33. Gahoi, S.; Gautam, B. Genome-wide analysis of Excretory/Secretory proteins in root-knot nematode, Meloidogyne incognita provides potential targets for parasite control. Comput. Biol. Chem. 2017, 67, 225–233. [Google Scholar] [CrossRef]
  34. Eves-van den Akker, S.; Laetsch, D.R.; Thorpe, P.; Lilley, C.J.; Danchin, E.G.J.; Da Rocha, M.; Rancurel, C.; Holroyd, N.E.; Cotton, J.A.; Szitenberg, A.; et al. The genome of the yellow potato cyst nematode, Globodera rostochiensis, reveals insights into the basis of parasitism and virulence. Genome Biol. 2016, 17, 124. [Google Scholar] [CrossRef][Green Version]
  35. Masonbrink, R.E.; Maier, T.R.; Muppirala, U.; Seetharam, A.S.; Lord, E.; Juvale, P.; Schmutz, J.; Johnson, N.T.; Korkin, D.; Mitchum, M.G.; et al. The genome of the soybean cyst nematode (Heterodera glycines) reveals complex patterns of duplications involved in the evolution of parasitism genes. bioRxiv 2018, 391276. [Google Scholar] [CrossRef] [PubMed][Green Version]
  36. Zheng, J.; Peng, D.; Chen, L.; Liu, H.; Chen, F.; Xu, M.; Ju, S.; Ruan, L.; Sun, M. The Ditylenchus destructor genome provides new insights into the evolution of plant parasitic nematodes. Proc. R. Soc. B Biol. Sci. 2016, 283, 20160942. [Google Scholar] [CrossRef] [PubMed][Green Version]
  37. Mimee, B.; Lord, E.; Véronneau, P.-Y.; Masonbrink, R.; Yu, Q.; den Akker, S.E. The draft genome of Ditylenchus dipsaci. J. Nematol. 2019, 51, 1–3. [Google Scholar] [CrossRef] [PubMed][Green Version]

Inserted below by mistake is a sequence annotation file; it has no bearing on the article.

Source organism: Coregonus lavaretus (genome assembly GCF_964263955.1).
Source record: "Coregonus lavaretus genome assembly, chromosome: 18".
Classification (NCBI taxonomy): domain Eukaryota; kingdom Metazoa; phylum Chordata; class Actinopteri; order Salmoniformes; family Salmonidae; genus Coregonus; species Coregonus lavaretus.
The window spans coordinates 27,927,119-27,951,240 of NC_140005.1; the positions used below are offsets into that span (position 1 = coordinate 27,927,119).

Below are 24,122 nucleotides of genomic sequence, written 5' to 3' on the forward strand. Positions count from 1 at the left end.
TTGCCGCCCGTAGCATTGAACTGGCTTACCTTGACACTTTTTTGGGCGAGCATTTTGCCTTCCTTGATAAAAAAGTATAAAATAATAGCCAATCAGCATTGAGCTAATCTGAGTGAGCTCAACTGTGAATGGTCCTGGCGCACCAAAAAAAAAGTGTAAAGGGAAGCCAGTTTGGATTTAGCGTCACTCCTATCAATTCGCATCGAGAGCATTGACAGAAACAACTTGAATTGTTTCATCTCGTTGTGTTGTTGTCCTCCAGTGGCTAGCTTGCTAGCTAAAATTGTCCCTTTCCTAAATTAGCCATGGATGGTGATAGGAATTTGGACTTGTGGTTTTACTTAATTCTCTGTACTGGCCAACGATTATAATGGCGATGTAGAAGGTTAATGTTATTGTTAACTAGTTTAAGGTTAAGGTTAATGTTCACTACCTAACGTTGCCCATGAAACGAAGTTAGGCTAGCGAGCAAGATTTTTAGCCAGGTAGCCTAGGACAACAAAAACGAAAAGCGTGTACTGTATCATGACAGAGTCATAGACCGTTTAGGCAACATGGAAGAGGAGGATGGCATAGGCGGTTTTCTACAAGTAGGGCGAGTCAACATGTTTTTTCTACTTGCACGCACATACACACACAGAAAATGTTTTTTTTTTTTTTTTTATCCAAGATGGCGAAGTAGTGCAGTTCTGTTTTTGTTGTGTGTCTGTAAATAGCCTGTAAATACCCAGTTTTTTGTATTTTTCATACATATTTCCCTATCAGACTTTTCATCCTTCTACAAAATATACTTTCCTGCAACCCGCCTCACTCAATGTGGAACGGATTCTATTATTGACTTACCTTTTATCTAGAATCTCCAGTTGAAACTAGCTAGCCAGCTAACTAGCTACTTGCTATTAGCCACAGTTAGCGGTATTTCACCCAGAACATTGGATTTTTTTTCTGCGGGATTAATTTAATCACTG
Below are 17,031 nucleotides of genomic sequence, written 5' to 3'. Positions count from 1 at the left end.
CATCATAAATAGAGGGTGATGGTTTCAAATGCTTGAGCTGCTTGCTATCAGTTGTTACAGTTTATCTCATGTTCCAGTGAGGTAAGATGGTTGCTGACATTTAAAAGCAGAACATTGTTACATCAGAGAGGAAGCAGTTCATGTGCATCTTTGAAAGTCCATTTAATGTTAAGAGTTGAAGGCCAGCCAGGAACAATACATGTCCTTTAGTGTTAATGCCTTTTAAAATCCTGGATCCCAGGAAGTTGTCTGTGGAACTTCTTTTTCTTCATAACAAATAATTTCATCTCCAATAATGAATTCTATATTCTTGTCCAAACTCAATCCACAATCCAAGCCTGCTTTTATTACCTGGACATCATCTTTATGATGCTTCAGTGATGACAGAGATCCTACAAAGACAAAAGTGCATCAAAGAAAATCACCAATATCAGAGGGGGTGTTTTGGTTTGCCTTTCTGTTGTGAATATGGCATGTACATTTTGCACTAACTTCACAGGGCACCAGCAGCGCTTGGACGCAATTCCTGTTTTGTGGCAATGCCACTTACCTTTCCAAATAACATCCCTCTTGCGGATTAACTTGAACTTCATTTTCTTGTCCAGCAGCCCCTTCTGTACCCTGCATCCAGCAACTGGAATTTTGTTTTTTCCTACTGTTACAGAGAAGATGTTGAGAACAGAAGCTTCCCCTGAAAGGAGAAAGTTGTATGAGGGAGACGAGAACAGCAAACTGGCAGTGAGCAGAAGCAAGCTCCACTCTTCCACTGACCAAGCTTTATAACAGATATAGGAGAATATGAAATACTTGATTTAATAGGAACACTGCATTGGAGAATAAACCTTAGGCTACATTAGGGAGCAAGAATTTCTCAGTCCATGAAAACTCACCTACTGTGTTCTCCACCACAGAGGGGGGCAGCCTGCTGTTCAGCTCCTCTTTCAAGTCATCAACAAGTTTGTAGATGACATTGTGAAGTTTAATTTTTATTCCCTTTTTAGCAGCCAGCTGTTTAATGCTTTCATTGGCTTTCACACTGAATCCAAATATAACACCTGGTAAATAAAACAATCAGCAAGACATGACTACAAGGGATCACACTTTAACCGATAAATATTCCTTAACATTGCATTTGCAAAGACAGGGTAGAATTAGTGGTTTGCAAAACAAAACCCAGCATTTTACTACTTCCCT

38. Kikuchi, T.; Cotton, J.A.; Dalzell, J.J.; Hasegawa, K.; Kanzaki, N.; McVeigh, P.; Takanashi, T.; Tsai, I.J.; Assefa, S.A.; Cock, P.J.A.; et al. Genomic Insights into the Origin of Parasitism in the Emerging Plant Pathogen Bursaphelenchus xylophilus. PLoS Pathog. 2011, 7, e1002219. [Google Scholar] [CrossRef] [PubMed][Green Version]
  39. International Helminth Genomes Consortium Comparative genomics of the major parasitic worms. Nat. Genet. 2019, 51, 163–174. [CrossRef][Green Version]
  40. Waterhouse, R.M.; Seppey, M.; Simão, F.A.; Manni, M.; Ioannidis, P.; Klioutchnikov, G.; Kriventseva, E.V.; Zdobnov, E.M. BUSCO Applications from Quality Assessments to Gene Prediction and Phylogenomics. Mol. Biol. Evol. 2018, 35, 543–548. [Google Scholar] [CrossRef][Green Version]
  41. Emms, D.M.; Kelly, S. OrthoFinder: Solving fundamental biases in whole genome comparisons dramatically improves orthogroup inference accuracy. Genome Biol. 2015, 16, 157. [Google Scholar] [CrossRef][Green Version]
  42. Emms, D.M.; Kelly, S. OrthoFinder: Phylogenetic orthology inference for comparative genomics. Genome Biol. 2019, 20, 238. [Google Scholar] [CrossRef][Green Version]
  43. Buchfink, B.; Xie, C.; Huson, D.H. Fast and sensitive protein alignment using DIAMOND. Nat. Methods 2015, 12, 59–60. [Google Scholar] [CrossRef]
  44. Katoh, K.; Standley, D.M. MAFFT multiple sequence alignment software version 7: Improvements in performance and usability. Mol. Biol. Evol. 2013, 30, 772–780. [Google Scholar] [CrossRef][Green Version]
  45. Price, M.N.; Dehal, P.S.; Arkin, A.P. FastTree 2–Approximately Maximum-Likelihood Trees for Large Alignments. PLoS ONE 2010, 5, e9490. [Google Scholar] [CrossRef] [PubMed]
  46. Petersen, T.N.; Brunak, S.; von Heijne, G.; Nielsen, H. SignalP 4.0: Discriminating signal peptides from transmembrane regions. Nat. Methods 2011, 8, 785–786. [Google Scholar] [CrossRef] [PubMed]